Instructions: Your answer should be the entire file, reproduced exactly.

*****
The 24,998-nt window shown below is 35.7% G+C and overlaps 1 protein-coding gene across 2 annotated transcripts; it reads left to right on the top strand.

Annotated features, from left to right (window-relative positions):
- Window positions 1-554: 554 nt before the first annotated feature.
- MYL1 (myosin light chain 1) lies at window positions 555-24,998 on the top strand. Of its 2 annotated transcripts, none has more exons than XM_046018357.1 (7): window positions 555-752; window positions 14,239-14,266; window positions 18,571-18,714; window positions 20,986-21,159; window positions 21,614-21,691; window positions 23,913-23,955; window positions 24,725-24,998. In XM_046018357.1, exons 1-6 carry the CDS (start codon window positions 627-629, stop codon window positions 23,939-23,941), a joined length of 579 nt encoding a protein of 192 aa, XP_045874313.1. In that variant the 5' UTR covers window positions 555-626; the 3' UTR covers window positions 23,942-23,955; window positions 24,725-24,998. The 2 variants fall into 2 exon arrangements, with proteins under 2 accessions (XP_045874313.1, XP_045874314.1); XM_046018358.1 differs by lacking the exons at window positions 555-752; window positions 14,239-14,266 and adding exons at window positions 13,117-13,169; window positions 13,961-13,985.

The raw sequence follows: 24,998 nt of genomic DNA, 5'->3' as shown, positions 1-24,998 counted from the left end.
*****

The 24,998-nt window shown below is 35.7% G+C and overlaps 1 protein-coding gene across 2 annotated transcripts; it reads left to right on the top strand.

Annotated features, from left to right (window-relative positions):
- Window positions 1-554: 554 nt before the first annotated feature.
- MYL1 (myosin light chain 1) lies at window positions 555-24,998 on the top strand. Of its 2 annotated transcripts, none has more exons than XM_046018357.1 (7): window positions 555-752; window positions 14,239-14,266; window positions 18,571-18,714; window positions 20,986-21,159; window positions 21,614-21,691; window positions 23,913-23,955; window positions 24,725-24,998. In XM_046018357.1, exons 1-6 carry the CDS (start codon window positions 627-629, stop codon window positions 23,939-23,941), a joined length of 579 nt encoding a protein of 192 aa, XP_045874313.1. In that variant the 5' UTR covers window positions 555-626; the 3' UTR covers window positions 23,942-23,955; window positions 24,725-24,998. The 2 variants fall into 2 exon arrangements, with proteins under 2 accessions (XP_045874313.1, XP_045874314.1); XM_046018358.1 differs by lacking the exons at window positions 555-752; window positions 14,239-14,266 and adding exons at window positions 13,117-13,169; window positions 13,961-13,985.

The raw sequence follows: 24,998 nt of genomic DNA, 5'->3' as shown, positions 1-24,998 counted from the left end.